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The Role of Incidental variables of Time in Mood Assessment

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  • Robin Hogarth
  • Mariona Portell
  • Anna Cuxart
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    Abstract

    Determining what influences mood is important for theories of emotion and research on subjective well-being. We consider three sets of factors: activities in which people are engaged; individual differences; and incidental variables that capture when mood is measured, e.g., time-of-day. These three factors were investigated simultaneously in a study involving 168 part-time students who each responded 30 times in an experience sampling study conducted over 10 working days. Respondents assessed mood on a simple bipolar scale from 1 (very negative) to 10 (very positive). Activities had significant effects but, with the possible exception of variability in the expression of mood, no systematic individual differences were detected. Diurnal effects, similar to those already reported in the literature, were found as was an overall Friday effect. However, these effects were small. Lastly, the weather had little or no influence. We conclude that simple measures of overall mood are not greatly affected by incidental variables.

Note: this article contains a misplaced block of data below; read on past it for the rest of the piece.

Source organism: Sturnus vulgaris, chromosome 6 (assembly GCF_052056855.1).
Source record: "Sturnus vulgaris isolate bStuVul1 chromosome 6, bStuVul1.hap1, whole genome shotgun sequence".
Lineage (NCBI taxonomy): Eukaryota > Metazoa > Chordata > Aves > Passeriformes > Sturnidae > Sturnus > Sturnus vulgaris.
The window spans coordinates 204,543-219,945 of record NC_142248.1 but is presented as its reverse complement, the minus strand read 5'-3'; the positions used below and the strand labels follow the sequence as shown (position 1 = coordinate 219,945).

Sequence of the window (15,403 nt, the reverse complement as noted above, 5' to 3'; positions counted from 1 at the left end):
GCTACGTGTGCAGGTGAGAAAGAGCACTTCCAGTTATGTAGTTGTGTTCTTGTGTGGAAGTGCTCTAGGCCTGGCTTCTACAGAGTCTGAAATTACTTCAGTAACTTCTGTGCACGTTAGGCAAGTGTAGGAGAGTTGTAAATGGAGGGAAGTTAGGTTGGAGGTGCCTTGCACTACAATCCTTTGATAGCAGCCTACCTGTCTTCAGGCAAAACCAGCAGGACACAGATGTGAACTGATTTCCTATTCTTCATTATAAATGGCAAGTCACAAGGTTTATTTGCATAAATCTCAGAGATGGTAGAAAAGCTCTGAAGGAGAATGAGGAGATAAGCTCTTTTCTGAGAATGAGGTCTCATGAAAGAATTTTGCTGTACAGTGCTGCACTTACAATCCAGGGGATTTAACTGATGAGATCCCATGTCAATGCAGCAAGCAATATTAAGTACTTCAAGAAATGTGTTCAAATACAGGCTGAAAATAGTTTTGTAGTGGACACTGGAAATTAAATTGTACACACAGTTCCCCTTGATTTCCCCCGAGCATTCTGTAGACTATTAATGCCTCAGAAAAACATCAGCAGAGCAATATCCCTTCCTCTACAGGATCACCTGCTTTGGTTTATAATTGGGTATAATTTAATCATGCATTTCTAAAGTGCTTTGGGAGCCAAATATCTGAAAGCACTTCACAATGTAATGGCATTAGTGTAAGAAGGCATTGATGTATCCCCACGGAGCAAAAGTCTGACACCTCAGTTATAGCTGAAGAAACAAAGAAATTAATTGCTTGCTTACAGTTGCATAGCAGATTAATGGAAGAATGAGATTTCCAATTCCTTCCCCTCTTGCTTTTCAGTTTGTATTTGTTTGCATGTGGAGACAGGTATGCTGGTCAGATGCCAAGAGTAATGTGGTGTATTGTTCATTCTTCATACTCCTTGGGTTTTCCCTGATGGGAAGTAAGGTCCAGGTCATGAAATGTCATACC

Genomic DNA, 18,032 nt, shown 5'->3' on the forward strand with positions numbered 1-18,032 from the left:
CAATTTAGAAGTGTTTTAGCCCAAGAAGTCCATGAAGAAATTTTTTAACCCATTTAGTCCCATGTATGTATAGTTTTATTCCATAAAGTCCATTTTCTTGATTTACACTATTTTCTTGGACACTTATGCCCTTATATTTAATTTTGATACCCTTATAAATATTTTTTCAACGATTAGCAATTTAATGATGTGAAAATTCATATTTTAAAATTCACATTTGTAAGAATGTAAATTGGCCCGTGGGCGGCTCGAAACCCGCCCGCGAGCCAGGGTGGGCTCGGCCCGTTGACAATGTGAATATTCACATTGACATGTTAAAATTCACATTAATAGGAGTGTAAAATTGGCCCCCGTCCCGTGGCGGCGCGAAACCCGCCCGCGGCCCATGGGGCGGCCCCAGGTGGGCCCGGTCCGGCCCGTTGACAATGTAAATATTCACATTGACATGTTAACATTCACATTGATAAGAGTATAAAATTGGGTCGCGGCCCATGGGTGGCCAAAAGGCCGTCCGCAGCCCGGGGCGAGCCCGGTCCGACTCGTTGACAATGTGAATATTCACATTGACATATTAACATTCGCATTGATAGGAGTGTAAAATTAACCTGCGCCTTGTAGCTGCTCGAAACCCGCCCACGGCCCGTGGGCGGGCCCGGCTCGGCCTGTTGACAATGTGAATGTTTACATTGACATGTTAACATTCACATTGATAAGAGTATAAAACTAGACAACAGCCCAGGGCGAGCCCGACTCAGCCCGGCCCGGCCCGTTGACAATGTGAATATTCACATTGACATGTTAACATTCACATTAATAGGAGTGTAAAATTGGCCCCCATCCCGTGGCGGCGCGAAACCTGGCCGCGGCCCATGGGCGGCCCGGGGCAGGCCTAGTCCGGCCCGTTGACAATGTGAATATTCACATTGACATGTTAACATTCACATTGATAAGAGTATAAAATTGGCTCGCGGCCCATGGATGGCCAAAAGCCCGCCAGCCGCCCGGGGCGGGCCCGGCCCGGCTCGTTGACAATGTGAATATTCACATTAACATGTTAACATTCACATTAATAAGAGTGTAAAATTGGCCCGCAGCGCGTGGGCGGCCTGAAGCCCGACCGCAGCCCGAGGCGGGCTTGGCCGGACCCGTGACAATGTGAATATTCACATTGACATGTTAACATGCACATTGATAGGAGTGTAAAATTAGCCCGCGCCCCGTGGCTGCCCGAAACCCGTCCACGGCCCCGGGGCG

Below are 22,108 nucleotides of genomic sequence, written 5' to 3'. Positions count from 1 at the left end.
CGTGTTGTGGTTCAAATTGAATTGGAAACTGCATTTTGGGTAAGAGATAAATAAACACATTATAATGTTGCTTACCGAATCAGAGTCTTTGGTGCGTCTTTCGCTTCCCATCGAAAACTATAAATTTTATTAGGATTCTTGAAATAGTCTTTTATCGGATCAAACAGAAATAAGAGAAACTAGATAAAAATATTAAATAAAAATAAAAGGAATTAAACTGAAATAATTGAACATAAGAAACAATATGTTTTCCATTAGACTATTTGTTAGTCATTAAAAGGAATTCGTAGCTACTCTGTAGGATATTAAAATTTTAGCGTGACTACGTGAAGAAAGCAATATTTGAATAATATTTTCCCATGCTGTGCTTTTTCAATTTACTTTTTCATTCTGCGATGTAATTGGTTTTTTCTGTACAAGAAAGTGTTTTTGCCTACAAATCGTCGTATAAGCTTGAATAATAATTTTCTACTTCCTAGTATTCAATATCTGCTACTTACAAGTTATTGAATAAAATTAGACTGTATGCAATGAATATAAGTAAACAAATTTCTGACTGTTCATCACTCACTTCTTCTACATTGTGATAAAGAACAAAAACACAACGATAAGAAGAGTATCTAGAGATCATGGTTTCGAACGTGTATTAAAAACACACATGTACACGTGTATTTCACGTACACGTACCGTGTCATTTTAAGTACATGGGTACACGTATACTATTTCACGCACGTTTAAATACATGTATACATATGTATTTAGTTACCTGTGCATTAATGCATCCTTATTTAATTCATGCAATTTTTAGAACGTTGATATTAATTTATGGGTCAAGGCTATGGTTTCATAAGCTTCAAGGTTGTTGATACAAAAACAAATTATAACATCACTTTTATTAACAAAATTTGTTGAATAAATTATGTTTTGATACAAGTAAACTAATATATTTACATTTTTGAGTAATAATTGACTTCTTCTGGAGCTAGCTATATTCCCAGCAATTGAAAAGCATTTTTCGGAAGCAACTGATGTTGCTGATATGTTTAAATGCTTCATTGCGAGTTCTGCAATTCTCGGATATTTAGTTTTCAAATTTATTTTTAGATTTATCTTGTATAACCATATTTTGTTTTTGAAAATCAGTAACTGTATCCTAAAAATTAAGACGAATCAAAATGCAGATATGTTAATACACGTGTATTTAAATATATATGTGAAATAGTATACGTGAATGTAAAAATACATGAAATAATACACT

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    File URL: http://research.barcelonagse.eu/tmp/working_papers/487.pdf
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    Bibliographic Info

    Paper provided by Barcelona Graduate School of Economics in its series Working Papers with number 487.

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    Date of creation: Jul 2010
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    Handle: RePEc:bge:wpaper:487

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    Related research

    Keywords: Affect; mood; experience sampling; diurnal effects; day-of-the-week; weather; multilevel analysis;

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    1. Saunders, Edward M, Jr, 1993. "Stock Prices and Wall Street Weather," American Economic Review, American Economic Association, vol. 83(5), pages 1337-45, December.
    2. Bruno S. Frey & Alois Stutzer, . "What can Economists Learn from Happiness Research?," IEW - Working Papers 080, Institute for Empirical Research in Economics - University of Zurich.
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